A shaft coupling is one of the most common machine elements because it is just so important in power transmission systems. Thus, they find use in a variety of applications and service environments.
As a result, designers and engineers have designed many variations of couplings for specific service conditions and environments over the years.
This article will familiarise you with the different types of couplings and discuss choosing the right option for your application.
What is a Coupling?
A coupling is a mechanical device that connects similar or dissimilar shafts in machines to transmit power and movement. It is usually a temporary connection (but can be permanent in some cases) and capable of removal for service or replacement. A coupling may be rigid or flexible.
Due to the availability of many designs, there can be stark differences in the construction and function of two types of mechanical couplings. Some couplings can connect to shafts without moving the shaft, while most will require shaft movement for fitting.
In most cases, a coupling does not change the direction of motion or angular velocity, unlike gears. It cannot be connected or disconnected mid-operation, unlike clutches. Couplings can only transfer torque over short distances, for longer distances chain drives and belt drives are better alternatives. Couplings are often paired with lead screw assemblies to connect the screw shaft in-line to a motor.
The coupling works by maintaining a strong but flexible connection at all times between two shafts to transfer motion from one shaft to another. It does so at all values of loads and misalignment without permitting any relative motion between the two shafts.
The Purpose of Couplings
A shaft coupling can perform multiple functions in a machine. The design may incorporate more than one of these coupling features into the product’s function in advanced applications.
Let us take a brief look at what these are:
- Power transmission
- Shock and vibration absorption
- Misalignment accommodation
- Heat flow interruption
- Overload protection
The primary purpose in most cases is power and torque transmission from a driving shaft to a driven shaft — for example, a coupling connecting a motor to a pump or a compressor.
Absorb shock and vibration
A shaft coupling can smooth out any shocks or vibrations from the driving element to the driven element. This feature reduces the wear on the components and increases the service life of the setup.
Accommodate any misalignment
Misalignments between shafts can result from initial mounting errors or may develop over time due to other reasons. Most couplings can accommodate some degree of misalignment (axial, angular and parallel) between shafts.
Interrupt heat flow
A shaft coupling can also interrupt the flow of heat between the connected shafts. If the prime mover tends to heat up during operation, the machinery on the drive side is protected from being exposed to this heat.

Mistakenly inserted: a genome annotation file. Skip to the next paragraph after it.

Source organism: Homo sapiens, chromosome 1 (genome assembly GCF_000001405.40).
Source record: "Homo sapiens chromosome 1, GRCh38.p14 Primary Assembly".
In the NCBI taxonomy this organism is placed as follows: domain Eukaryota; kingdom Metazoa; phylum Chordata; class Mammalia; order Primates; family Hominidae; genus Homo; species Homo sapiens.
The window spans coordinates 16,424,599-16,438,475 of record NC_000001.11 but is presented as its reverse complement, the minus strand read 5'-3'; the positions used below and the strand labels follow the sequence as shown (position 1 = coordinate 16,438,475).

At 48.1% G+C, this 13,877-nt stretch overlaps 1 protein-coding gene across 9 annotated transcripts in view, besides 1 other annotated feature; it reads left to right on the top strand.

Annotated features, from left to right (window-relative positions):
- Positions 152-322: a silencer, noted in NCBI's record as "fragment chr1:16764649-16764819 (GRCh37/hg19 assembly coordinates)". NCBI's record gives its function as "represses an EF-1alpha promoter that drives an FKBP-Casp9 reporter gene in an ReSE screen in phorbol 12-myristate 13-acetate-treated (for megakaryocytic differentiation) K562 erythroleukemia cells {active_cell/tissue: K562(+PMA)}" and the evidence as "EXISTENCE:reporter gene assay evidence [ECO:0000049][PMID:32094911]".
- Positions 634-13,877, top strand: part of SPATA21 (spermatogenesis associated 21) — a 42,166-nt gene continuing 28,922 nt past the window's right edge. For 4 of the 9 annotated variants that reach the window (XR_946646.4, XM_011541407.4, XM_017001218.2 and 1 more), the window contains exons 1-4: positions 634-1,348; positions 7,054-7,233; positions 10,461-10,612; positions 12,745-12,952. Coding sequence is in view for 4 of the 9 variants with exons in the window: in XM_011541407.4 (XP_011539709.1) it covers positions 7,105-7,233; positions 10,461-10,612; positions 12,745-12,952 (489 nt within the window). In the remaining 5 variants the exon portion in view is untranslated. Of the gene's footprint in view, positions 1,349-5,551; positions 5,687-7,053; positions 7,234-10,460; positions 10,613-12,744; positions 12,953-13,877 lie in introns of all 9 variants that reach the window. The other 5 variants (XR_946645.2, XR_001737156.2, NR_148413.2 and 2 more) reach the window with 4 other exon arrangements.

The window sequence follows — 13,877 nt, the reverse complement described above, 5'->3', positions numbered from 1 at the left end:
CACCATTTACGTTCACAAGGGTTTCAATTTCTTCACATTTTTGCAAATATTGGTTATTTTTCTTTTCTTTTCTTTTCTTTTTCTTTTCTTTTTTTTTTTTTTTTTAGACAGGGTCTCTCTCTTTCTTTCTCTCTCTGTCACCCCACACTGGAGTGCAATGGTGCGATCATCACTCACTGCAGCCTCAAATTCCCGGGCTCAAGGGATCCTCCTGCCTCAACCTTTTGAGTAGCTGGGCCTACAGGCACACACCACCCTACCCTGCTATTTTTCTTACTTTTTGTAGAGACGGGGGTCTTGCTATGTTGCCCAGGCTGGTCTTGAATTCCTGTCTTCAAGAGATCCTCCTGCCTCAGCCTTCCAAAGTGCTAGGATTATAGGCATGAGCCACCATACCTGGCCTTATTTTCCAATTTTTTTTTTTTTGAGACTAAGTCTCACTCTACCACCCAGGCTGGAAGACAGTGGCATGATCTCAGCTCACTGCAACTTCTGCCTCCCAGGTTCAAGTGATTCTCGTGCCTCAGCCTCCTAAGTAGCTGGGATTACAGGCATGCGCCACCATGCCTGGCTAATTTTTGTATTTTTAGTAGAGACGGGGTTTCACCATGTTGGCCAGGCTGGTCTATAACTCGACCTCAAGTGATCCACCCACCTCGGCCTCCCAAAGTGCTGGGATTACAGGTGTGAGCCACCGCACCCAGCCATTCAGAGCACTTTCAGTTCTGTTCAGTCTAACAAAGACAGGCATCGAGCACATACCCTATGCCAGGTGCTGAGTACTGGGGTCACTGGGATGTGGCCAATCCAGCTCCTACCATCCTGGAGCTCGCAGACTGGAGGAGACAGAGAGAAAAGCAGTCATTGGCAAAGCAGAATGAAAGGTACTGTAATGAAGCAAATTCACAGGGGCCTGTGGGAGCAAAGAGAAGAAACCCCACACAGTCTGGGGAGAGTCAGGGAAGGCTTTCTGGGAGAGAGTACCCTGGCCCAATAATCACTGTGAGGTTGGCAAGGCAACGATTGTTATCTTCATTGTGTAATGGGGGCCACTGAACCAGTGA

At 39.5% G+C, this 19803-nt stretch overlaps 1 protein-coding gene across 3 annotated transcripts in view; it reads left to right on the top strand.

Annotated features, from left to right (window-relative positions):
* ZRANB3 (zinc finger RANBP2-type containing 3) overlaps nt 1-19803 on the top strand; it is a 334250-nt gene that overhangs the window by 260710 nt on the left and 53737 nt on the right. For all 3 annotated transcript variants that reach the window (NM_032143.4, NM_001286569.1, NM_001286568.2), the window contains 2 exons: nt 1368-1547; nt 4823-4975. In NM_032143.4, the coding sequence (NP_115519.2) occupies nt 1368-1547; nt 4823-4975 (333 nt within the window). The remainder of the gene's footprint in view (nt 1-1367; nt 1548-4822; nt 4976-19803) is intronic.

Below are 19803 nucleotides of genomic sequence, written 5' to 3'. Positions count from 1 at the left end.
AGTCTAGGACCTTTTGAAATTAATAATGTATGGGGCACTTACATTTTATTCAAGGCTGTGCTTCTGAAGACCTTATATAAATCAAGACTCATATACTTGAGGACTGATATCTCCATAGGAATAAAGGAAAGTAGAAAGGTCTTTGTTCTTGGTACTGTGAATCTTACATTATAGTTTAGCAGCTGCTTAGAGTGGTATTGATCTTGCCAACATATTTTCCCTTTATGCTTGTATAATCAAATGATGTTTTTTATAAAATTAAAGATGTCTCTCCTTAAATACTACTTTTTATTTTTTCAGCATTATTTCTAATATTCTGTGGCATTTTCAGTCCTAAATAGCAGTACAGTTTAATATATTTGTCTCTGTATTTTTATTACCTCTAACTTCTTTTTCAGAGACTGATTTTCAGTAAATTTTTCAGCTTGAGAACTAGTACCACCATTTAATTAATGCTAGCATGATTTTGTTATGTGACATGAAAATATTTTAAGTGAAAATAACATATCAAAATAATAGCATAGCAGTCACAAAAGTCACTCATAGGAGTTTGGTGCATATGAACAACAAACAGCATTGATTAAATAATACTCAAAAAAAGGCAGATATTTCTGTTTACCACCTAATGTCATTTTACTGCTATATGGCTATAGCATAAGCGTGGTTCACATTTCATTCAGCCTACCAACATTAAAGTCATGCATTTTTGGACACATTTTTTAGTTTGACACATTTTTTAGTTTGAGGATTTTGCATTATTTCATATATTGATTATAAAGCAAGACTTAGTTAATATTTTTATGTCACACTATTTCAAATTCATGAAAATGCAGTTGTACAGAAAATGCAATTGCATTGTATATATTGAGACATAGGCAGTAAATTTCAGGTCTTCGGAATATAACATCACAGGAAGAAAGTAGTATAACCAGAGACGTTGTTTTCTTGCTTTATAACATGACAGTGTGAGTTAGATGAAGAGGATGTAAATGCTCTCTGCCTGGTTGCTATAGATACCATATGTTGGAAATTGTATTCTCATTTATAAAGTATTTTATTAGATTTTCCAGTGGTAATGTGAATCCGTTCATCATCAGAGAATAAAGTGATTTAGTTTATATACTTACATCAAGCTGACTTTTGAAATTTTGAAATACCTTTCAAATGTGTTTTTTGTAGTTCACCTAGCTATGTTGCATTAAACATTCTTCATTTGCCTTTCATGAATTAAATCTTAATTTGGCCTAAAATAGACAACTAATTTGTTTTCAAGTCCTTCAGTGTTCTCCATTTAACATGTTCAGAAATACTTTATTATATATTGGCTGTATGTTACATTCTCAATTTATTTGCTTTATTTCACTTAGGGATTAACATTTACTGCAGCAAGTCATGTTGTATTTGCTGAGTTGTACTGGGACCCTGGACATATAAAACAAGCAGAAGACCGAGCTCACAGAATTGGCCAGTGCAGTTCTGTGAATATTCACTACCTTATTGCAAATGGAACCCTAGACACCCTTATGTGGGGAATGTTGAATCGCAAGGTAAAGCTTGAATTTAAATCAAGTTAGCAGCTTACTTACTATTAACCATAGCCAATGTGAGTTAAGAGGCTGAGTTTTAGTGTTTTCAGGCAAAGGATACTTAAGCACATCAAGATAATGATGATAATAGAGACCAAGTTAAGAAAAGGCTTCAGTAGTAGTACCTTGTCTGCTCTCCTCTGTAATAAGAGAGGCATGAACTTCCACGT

Special couplings known as Overload Safety Mechanical Coupling are designed with the intention of overload protection. On sensing an overload condition, these torque-limiting couplings sever the connection between the two shafts. They either slip or disconnect to protect sensitive machines.
Types of Couplings
Couplings come in a host of different shapes and sizes. Some of them work great for generic applications, while some others are custom-designed for really specific scenarios.
To make an informed choice, it is important to be aware of the capabilities and differences between the different types of couplings. This section presents information about the following types of couplings and how they work:
- Rigid coupling
- Flexible coupling
- Sleeve or muff coupling
- Split muff coupling
- Flange coupling
- Gear coupling
- Universal joint (Hooke’s joint)
- Oldham coupling
- Diaphragm coupling
- Jaw coupling
- Beam coupling
- Fluid coupling
As the name suggests, a rigid coupling permits little to no relative movement between the shafts. Engineers prefer rigid couplings when precise alignment is necessary.
Any shaft coupling that can restrict any undesired shaft movement is known as a rigid coupling, and thus, it is an umbrella term that includes different specific couplings. Some examples of this type of shaft coupling are sleeve, compression and flange coupling.
Once a rigid coupling is used to connect two equipment shafts, they act as a single shaft. Rigid couplings find use in vertical applications, such as vertical pumps.
They are also used to transmit torque in high-torque applications such as large turbines. They cannot employ flexible couplings, and hence, more and more turbines now use rigid couplings between turbine cylinders. This arrangement ensures that the turbine shaft acts as a continuous rotor.
Any shaft coupling that can permit some degree of relative motion between the constituent shafts and provide vibration isolation is known as a flexible coupling. If shafts were aligned all the time perfectly and the machines did not move or vibrate during operation, there would be no need for a flexible coupling.
Unfortunately, this is not how machines operate in reality, and designers have to deal with all the above issues in machine design. For example, CNC machining lathes have high accuracy and speed requirements in order to perform high-speed processing operations. Flexible couplings can improve performance and accuracy by reducing the vibration and compensating for misalignment.